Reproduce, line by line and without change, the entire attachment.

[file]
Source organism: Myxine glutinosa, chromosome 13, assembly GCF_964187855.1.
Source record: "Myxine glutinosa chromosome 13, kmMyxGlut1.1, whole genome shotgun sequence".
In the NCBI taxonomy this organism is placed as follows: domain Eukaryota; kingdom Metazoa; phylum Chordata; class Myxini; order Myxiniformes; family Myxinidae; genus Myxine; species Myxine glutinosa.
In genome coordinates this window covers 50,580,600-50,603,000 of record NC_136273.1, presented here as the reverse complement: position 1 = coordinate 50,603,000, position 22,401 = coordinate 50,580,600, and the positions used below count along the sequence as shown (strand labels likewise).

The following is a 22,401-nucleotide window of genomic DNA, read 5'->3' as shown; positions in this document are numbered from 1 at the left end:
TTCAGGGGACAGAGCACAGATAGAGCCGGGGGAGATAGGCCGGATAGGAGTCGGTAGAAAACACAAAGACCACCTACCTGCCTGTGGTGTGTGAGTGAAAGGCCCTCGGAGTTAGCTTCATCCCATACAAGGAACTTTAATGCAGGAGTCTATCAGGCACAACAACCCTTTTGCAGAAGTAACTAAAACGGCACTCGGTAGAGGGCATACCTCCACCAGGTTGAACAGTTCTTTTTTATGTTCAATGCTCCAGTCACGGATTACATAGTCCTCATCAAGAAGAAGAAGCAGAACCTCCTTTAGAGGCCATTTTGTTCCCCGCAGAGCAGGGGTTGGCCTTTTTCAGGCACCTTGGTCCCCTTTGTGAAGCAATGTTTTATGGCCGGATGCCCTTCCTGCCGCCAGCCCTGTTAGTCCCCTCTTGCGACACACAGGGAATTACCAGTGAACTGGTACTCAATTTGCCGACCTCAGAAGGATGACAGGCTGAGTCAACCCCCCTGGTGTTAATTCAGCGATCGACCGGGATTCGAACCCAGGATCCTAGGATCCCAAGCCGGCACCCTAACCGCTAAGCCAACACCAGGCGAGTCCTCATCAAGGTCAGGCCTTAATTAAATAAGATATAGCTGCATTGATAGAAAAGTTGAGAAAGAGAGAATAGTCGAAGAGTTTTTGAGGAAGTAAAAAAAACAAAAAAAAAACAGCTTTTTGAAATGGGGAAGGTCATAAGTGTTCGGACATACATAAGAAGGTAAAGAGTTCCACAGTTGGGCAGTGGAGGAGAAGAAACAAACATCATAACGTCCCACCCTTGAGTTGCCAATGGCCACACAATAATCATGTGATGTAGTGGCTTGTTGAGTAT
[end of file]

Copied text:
Source organism: Myxine glutinosa, chromosome 13, assembly GCF_964187855.1.
Source record: "Myxine glutinosa chromosome 13, kmMyxGlut1.1, whole genome shotgun sequence".
In the NCBI taxonomy this organism is placed as follows: domain Eukaryota; kingdom Metazoa; phylum Chordata; class Myxini; order Myxiniformes; family Myxinidae; genus Myxine; species Myxine glutinosa.
In genome coordinates this window covers 50,580,600-50,603,000 of record NC_136273.1, presented here as the reverse complement: position 1 = coordinate 50,603,000, position 22,401 = coordinate 50,580,600, and the positions used below count along the sequence as shown (strand labels likewise).

The following is a 22,401-nucleotide window of genomic DNA, read 5'->3' as shown; positions in this document are numbered from 1 at the left end:
TTCAGGGGACAGAGCACAGATAGAGCCGGGGGAGATAGGCCGGATAGGAGTCGGTAGAAAACACAAAGACCACCTACCTGCCTGTGGTGTGTGAGTGAAAGGCCCTCGGAGTTAGCTTCATCCCATACAAGGAACTTTAATGCAGGAGTCTATCAGGCACAACAACCCTTTTGCAGAAGTAACTAAAACGGCACTCGGTAGAGGGCATACCTCCACCAGGTTGAACAGTTCTTTTTTATGTTCAATGCTCCAGTCACGGATTACATAGTCCTCATCAAGAAGAAGAAGCAGAACCTCCTTTAGAGGCCATTTTGTTCCCCGCAGAGCAGGGGTTGGCCTTTTTCAGGCACCTTGGTCCCCTTTGTGAAGCAATGTTTTATGGCCGGATGCCCTTCCTGCCGCCAGCCCTGTTAGTCCCCTCTTGCGACACACAGGGAATTACCAGTGAACTGGTACTCAATTTGCCGACCTCAGAAGGATGACAGGCTGAGTCAACCCCCCTGGTGTTAATTCAGCGATCGACCGGGATTCGAACCCAGGATCCTAGGATCCCAAGCCGGCACCCTAACCGCTAAGCCAACACCAGGCGAGTCCTCATCAAGGTCAGGCCTTAATTAAATAAGATATAGCTGCATTGATAGAAAAGTTGAGAAAGAGAGAATAGTCGAAGAGTTTTTGAGGAAGTAAAAAAAACAAAAAAAAAACAGCTTTTTGAAATGGGGAAGGTCATAAGTGTTCGGACATACATAAGAAGGTAAAGAGTTCCACAGTTGGGCAGTGGAGGAGAAGAAACAAACATCATAACGTCCCACCCTTGAGTTGCCAATGGCCACACAATAATCATGTGATGTAGTGGCTTGTTGAGTAT